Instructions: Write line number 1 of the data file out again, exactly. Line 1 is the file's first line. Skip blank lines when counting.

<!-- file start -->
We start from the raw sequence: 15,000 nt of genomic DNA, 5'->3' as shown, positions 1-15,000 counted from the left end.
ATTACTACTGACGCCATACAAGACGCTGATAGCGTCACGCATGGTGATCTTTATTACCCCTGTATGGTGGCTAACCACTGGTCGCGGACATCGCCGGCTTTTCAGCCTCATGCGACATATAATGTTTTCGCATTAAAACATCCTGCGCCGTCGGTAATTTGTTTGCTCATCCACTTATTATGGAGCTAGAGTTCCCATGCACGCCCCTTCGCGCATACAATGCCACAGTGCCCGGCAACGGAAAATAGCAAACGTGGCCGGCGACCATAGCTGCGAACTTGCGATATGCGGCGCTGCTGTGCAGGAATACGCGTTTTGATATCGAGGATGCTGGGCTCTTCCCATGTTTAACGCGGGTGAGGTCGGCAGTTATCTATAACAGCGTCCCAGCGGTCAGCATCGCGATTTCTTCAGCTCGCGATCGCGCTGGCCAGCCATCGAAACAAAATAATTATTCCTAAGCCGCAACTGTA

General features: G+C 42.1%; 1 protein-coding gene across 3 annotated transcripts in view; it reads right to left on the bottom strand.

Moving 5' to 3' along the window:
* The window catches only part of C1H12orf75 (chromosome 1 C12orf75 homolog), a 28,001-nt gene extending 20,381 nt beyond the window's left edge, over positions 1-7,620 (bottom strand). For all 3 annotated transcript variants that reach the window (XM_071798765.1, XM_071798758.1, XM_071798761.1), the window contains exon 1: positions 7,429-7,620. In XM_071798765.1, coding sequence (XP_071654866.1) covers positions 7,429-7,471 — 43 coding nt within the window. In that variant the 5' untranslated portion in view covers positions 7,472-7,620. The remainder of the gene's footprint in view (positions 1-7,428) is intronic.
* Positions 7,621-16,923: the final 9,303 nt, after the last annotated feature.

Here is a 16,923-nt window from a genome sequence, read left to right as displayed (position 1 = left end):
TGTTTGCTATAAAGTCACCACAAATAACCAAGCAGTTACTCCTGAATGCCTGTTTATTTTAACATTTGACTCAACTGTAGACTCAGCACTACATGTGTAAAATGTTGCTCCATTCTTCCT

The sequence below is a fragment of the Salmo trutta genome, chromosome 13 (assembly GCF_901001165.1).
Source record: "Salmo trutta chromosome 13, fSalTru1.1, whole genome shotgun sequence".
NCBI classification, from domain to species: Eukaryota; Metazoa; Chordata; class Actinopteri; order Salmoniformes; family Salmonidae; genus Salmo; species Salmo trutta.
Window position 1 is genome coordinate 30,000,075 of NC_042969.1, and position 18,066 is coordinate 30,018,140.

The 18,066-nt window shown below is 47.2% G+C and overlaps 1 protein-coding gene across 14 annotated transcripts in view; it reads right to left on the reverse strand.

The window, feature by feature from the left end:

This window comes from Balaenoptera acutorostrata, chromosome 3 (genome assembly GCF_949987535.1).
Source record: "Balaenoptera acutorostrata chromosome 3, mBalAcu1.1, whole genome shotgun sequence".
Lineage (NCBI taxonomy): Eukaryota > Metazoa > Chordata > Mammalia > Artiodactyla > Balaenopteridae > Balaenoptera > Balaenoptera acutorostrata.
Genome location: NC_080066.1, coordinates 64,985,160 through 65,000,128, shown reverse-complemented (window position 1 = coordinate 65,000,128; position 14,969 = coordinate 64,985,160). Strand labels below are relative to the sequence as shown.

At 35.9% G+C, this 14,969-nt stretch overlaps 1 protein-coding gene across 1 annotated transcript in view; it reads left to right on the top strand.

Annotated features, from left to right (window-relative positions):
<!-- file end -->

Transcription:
We start from the raw sequence: 15,000 nt of genomic DNA, 5'->3' as shown, positions 1-15,000 counted from the left end.